Shuster: Time to discuss next FAA bill already

Shuster: Time to discuss next FAA bill already

The current funding for the Federal Aviation Administration (FAA) is not scheduled to expire until 2015, but the chairman of the House Transportation Committee said Wednesday that it was already time to begin working on the next reauthorization.

In a speech to the International Aviation Club, Rep. Bill ShusterWilliam (Bill) Franklin ShusterHouse panel approves water infrastructure bill Majority of Americans say Trump is not giving infrastructure enough attention GOP chairman to introduce infrastructure bill this summer MORE (R-Pa.) said lawmakers had to begin working on a new round of FAA funding now to avoid a repeat of the 22 short-term extensions that had to be passed for the agency before its 2012 appropriation bill was approved.

"To pass a new reauthorization that will keep us competitive, we have to begin laying the groundwork now," Shuster said. "We shouldn’t settle for just another reauthorization of programs, or for making adjustments at the margins of the system. We may have the world’s best aviation system for the moment, but that title comes with no guarantee. We have an obligation to improve our system any way we can, with bold, innovative ideas.”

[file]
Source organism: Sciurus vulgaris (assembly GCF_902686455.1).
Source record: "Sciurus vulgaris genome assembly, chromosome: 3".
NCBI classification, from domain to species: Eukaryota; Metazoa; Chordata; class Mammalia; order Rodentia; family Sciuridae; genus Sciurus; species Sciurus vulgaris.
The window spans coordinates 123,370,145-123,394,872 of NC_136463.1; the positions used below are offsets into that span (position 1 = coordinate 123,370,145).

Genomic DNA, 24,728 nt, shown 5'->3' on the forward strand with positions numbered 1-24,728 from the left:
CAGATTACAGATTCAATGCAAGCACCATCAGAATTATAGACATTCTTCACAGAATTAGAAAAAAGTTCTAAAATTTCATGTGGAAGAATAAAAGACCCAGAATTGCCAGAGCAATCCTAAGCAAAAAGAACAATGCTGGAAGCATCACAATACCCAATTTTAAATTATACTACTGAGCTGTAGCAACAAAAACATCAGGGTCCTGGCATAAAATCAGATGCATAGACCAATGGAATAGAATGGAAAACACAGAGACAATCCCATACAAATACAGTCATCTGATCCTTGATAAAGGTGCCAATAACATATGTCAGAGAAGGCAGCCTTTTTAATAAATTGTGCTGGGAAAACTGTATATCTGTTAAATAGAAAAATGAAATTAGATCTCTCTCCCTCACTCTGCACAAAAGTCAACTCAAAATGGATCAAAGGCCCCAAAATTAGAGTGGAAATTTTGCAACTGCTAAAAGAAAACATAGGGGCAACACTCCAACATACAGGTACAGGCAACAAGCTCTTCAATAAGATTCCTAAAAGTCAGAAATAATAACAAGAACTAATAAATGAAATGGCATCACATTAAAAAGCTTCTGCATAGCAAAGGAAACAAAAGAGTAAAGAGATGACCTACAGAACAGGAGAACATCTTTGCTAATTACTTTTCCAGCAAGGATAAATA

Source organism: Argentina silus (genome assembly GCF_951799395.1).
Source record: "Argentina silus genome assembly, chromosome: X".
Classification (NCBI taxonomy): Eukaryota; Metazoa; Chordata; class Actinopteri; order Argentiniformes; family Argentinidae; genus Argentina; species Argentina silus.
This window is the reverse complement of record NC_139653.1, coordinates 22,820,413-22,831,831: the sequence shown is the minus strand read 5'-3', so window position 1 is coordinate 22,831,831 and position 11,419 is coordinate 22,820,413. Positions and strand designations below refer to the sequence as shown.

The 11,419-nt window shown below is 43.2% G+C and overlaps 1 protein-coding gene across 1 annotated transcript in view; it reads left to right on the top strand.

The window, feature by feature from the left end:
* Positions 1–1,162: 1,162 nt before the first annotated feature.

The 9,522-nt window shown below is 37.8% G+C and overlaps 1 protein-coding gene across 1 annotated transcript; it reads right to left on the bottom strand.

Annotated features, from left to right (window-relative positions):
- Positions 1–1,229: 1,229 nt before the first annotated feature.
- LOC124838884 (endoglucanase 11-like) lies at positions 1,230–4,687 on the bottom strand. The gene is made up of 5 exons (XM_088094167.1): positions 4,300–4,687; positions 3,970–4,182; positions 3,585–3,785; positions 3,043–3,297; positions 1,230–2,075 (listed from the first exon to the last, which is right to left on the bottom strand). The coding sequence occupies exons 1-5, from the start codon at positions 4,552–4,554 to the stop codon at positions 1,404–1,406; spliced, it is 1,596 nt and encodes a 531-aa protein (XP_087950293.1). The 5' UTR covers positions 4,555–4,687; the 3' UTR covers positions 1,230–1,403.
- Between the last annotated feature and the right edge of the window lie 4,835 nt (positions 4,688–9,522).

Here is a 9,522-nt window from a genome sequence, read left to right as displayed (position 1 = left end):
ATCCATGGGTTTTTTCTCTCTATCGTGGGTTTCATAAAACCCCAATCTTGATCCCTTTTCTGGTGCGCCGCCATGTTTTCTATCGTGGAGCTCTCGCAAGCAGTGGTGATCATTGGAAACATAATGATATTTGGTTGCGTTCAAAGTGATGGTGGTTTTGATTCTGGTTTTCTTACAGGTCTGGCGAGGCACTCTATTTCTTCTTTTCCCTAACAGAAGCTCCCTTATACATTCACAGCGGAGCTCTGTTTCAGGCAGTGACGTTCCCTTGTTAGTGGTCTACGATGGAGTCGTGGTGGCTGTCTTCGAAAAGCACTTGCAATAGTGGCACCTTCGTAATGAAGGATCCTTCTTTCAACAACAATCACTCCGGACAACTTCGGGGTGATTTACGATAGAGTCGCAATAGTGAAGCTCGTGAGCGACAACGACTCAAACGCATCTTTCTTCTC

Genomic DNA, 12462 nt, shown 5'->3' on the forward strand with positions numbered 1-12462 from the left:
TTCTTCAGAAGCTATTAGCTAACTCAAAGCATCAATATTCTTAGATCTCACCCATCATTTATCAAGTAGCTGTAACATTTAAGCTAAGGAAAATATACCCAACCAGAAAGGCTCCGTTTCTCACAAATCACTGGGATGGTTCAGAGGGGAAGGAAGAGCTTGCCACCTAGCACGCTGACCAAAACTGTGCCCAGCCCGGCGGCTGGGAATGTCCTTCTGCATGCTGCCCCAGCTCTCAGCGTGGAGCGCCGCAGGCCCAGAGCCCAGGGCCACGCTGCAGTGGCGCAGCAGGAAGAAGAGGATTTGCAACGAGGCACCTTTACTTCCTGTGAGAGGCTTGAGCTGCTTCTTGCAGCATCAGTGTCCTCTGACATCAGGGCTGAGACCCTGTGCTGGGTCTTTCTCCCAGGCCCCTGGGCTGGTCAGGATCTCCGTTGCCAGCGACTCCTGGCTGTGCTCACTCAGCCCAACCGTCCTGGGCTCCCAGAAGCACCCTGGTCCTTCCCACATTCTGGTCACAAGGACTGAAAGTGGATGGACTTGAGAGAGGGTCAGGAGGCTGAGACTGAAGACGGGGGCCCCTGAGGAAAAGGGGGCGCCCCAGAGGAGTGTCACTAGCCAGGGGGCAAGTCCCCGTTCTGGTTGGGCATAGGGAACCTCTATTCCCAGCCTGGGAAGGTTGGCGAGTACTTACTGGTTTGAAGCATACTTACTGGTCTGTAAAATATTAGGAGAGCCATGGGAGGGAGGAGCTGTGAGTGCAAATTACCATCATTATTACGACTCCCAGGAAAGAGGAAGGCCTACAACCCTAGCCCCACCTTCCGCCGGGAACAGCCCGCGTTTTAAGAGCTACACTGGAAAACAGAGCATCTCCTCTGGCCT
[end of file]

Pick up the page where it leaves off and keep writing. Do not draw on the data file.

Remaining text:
Shuster told his audience that "the time to ask questions is now," a full two years before the scheduled expiration of the current $63 billion aviation funding bill.

"Our global competitors are closing the gap quickly," he said.

"For example, air carriers in the Middle East and China are emerging as top carriers in terms of revenue and capacity," Shuster continued. "In these regions, governments are strategically using airlines to drive economic growth — and they’re not necessarily concerned about turning a profit. In some cases the government itself owns and operates the airlines, and those carriers benefit from low fees and taxes, low labor costs, and relaxed labor regulations."

Shuster added: "We don’t often like to admit it, but we don’t have all the answers here in the United States.

"There are aspects of other nations’ aviation systems that are more successful, innovative, and efficient than ours," he said. "What can we learn from others that could help propel U.S. aviation toward the future?"

Shuster identified one area where he was not willing to compromise, however — allowing passengers to make cellphone calls during flights.

"No cell phones on planes — that’s one discussion that can begin and end right now," he said.

Shuster has introduced a bill to ban airlines from allowing passengers to make cellphone calls as the Federal Communications Commission (FCC) is considering lifting its ban.

Shuster has said that allowing airline passengers to make calls would inconvenience other travelers, but the FCC has said that it is only considering whether phone calls made in the air would impact telephone systems on the ground.

The FCC's consideration of lifting the cellphone ban follows a recent decision by the FAA to begin allowing passengers to use portable electronic devices during the entire length of flights.